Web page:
Campfire Story

balance in all things (2)balance in all things (2)balance in all things (2)

A New Year – a brand new me

10 Points to look at to build a healthy, balanced approach to life.

A New Year always brings within its first month the scent of change.  For me, January wears a heady perfume of new resolutions, reflections with a slight undertone of regret. January is the year’s new paragraph; for me, it is also a very special month.  My daughter was born on the first and I married my husband on the last of its days, in between these two celebrations I always find myself vowing to be a better version of myself.  Generally, it takes the form of a Warrant of Fitness, where I check my health, eating and exercise habits, moderate my drinking and have a good cleanout of my life’s debris.  I mentally make a list of places I want to go, people I want to see and things I would like to achieve.  I sometimes even write these things down, but as you know by now, my random scrawlings are often lost to the wind.  My plans are normally a little loose and by March mostly forgotten, I suspect this is a typical pattern.  Hear my cry THIS YEAR WILL BE DIFFERENT.

I am emerging from family life and reclaiming my old identity.  My children are old enough now to be much more independent and are moving elegantly to adulthood.  I find myself with a little more time to just, be me. I will, out of habit I suspect, make a list and promise myself agendas but I am also consciously searching for a calmer path, a more contented journey forward and I want to choose my footsteps carefully.   I am healthy, happy, loved and have so very much to be grateful for.  Am I truly happy? I should be, but something pulls at the corner of my sheets at night, I wake up but can never catch it.

I remember that a child’s learning was explained to me thus. When a child is born they bring with them a bucket full of holes, in which they must hold knowledge.  These holes must be plugged with learning and understanding in order that it may be filled. I have always loved the analogy, it made perfect sense to me, I have stolen it.leaky-bucket-470x198 I  think of my life as such a bucket, holding the liquid of happiness.  It stands to reason that by closing the holes I will experience the best happiness I can. If I don’t, my happiness will leak and I will spend endless time and energy trying to refill said bucket, never ever achieving the fullness and balance I am trying to gain by pouring all the other liquid in. The problem is I don’t know where the holes are.I have been reading much lately on this subject looking for some practical and expert advice.  To be honest, it had all got a little preachy and grown into an uninspiring blah, no secret of a happy life jackpot.

Then I read Patricia Furness-Smith, booklet Well-Being.  A digestible, common sense read but best of all a list,  an itinerary for my outbound journey to optimize my mental health.  I actually found the holes in my bucket in bullet form and instructions on how to plug them. DING DING DING Jackpot. As I read through the list and explored their meanings I discovered that I  naturally comply with most of the concepts. There were, however, one or two that were causing the leaks, and this year it is these I intend to fix.   I found this a simple exercise and repeat the list here to remind me of my promise and to share with my children that if they ever cause to wonder why they are not quite happy, yet are emersed in a wonderful, full life. READ THIS BOOK and if nothing else do this exercise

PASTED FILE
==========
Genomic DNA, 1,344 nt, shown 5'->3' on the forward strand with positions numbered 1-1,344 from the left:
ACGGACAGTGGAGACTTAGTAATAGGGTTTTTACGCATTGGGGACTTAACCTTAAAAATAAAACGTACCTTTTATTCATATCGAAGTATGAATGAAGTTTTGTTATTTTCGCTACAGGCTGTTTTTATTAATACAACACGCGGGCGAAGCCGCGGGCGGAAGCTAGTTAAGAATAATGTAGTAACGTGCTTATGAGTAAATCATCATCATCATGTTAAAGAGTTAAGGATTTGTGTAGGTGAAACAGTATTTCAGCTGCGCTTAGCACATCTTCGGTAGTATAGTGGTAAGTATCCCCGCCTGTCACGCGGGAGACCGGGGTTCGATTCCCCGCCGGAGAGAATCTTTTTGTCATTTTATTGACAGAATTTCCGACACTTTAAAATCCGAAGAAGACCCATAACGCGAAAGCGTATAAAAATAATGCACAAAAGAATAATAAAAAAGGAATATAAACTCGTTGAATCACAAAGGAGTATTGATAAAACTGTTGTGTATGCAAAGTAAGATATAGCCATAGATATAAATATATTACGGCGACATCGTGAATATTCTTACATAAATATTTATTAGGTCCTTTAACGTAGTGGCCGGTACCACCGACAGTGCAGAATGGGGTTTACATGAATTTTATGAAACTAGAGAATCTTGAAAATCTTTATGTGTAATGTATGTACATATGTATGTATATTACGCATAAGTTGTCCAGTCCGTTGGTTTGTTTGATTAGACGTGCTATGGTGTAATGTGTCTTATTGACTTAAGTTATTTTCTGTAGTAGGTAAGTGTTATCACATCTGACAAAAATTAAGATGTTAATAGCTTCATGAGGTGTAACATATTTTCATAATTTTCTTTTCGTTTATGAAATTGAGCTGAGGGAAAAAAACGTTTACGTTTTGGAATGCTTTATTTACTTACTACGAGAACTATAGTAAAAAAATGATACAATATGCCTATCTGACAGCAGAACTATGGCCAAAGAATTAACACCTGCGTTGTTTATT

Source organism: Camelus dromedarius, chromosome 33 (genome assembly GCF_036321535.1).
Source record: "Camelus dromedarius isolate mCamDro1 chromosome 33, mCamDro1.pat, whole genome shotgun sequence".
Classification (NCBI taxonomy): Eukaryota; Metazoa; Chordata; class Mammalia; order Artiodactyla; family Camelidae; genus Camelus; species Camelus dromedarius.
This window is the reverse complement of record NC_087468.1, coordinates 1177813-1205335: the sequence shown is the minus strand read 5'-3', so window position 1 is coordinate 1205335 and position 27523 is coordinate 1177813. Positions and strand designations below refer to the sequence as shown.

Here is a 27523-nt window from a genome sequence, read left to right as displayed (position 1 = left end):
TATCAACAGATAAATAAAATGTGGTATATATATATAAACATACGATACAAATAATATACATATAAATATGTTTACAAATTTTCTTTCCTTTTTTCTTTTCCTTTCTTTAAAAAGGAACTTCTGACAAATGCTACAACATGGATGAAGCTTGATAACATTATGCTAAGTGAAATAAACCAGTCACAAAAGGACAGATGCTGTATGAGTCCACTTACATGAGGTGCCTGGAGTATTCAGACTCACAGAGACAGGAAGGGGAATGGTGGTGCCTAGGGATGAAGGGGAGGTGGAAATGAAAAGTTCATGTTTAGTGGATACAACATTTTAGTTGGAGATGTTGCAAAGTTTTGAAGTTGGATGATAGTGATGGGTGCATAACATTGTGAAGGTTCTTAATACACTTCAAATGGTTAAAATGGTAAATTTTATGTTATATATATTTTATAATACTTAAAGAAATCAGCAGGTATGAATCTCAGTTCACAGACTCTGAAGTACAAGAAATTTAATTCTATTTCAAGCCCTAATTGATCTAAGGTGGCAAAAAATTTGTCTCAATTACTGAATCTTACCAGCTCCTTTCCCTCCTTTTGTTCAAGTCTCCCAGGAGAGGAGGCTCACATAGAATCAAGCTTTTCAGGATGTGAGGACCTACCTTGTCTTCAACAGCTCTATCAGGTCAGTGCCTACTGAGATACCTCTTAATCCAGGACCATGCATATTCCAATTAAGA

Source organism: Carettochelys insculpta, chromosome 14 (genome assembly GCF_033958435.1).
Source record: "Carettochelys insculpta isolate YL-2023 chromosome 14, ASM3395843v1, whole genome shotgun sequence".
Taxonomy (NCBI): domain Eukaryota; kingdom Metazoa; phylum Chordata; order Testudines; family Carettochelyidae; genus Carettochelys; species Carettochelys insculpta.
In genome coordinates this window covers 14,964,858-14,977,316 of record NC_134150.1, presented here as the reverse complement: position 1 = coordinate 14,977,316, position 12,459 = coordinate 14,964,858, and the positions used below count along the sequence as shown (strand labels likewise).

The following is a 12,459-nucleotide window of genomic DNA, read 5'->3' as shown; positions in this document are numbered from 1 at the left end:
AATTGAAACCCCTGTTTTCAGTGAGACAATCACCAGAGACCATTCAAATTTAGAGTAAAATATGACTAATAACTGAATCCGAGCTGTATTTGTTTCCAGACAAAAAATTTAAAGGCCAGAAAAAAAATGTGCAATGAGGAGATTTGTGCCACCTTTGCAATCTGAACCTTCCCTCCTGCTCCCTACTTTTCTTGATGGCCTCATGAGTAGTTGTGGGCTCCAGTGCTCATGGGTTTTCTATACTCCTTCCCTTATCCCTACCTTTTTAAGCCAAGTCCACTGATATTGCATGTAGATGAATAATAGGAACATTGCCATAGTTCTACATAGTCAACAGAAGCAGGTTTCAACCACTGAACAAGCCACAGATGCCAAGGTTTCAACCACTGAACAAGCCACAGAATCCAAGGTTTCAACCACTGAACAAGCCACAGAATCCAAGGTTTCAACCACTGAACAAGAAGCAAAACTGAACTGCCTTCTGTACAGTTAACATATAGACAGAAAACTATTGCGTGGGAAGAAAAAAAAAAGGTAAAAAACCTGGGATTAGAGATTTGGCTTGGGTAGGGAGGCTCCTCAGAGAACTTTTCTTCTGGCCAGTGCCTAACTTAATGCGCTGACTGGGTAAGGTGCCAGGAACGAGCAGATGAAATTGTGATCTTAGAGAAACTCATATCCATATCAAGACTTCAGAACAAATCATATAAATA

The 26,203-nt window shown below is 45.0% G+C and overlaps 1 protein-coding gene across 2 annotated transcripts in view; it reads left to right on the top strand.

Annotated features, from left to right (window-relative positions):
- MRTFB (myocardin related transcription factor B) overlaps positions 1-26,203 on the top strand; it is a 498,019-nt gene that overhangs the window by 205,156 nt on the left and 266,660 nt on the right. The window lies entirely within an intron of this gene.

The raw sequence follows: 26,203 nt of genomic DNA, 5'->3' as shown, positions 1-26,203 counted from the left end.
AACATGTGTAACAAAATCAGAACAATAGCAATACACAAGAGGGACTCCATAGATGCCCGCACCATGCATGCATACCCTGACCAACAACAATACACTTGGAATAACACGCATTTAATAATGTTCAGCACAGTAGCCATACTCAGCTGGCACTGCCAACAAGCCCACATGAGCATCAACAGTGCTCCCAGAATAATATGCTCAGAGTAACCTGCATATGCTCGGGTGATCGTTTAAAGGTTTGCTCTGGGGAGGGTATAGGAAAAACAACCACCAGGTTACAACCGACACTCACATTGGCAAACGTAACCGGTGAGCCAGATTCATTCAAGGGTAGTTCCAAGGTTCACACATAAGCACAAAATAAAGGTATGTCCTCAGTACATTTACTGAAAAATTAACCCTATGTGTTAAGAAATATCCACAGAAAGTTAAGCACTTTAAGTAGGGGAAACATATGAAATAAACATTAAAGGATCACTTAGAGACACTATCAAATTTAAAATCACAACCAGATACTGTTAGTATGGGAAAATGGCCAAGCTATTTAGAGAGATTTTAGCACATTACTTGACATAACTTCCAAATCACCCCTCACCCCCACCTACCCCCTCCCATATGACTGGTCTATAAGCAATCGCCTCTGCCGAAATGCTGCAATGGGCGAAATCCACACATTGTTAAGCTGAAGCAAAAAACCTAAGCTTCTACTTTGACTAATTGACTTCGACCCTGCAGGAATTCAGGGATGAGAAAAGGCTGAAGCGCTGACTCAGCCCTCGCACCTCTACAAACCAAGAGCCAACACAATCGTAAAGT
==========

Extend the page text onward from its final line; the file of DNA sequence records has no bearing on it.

Patricia instructs you to read through the list below, if any of the ideas are not clear scan down to the concepts behind the statements, and rate how well you look after yourself for each point on a scale of 0-10.  Ten means you address this area to the maximum, and zero means you totally neglect this aspect of your life.  Any areas that score less than 5 would benefit from being worked on.  Have a hard look at any score of 3 or less, this needs immediate attention.  If your total score is 90 plus, with no particular concept dropping below an 8, congratulations are in order, you should keep on living just how you are.  For the rest of us, ask yourself truthfully, on a scale of 1-10, every day do you….

  1. Adopt an attitude of gratitude
  2.  Forgive
  3. Value your relationships
  4. Live in your element
  5. Invest in others
  6. Focus on experiences
  7. Take risks and accept challenges
  8. Embrace humour
  9. Let optimism be your default stance
  10. Conclude each day with positive reflections

She then goes on to explain the concepts in detail with sticky tape advice.  Number 2 is something I will be working on and I give you a synopsis below.


Harboring resentment has a cost, can you afford to pay it.  By letting go of the hurts from the past, you free up energy for more constructive purposes.  You have already paid the price once, whoever has offended you or let you down in some way has already robbed you in terms of trust or self-esteem.  Regardless of the damage done, try and move on, draw a line under the hurt, otherwise you are bound, in a negative way to that person forever.

Some people think it’s holding that makes one strong – sometimes it’s letting go.

It is also vital that we learn to forgive ourselves.  many of us find this far more difficult to achieve.  holding onto guilt from a previous action eats away at your self-esteem and inner peace.  Treat yourself and others with compassion when mistakes are made, nobody is perfect.

Actually, I might just go and buy another two copies and wrap them up for 21st Birthday presents to be opened in an emergency but I am guessing after 40, my advice would be before then.





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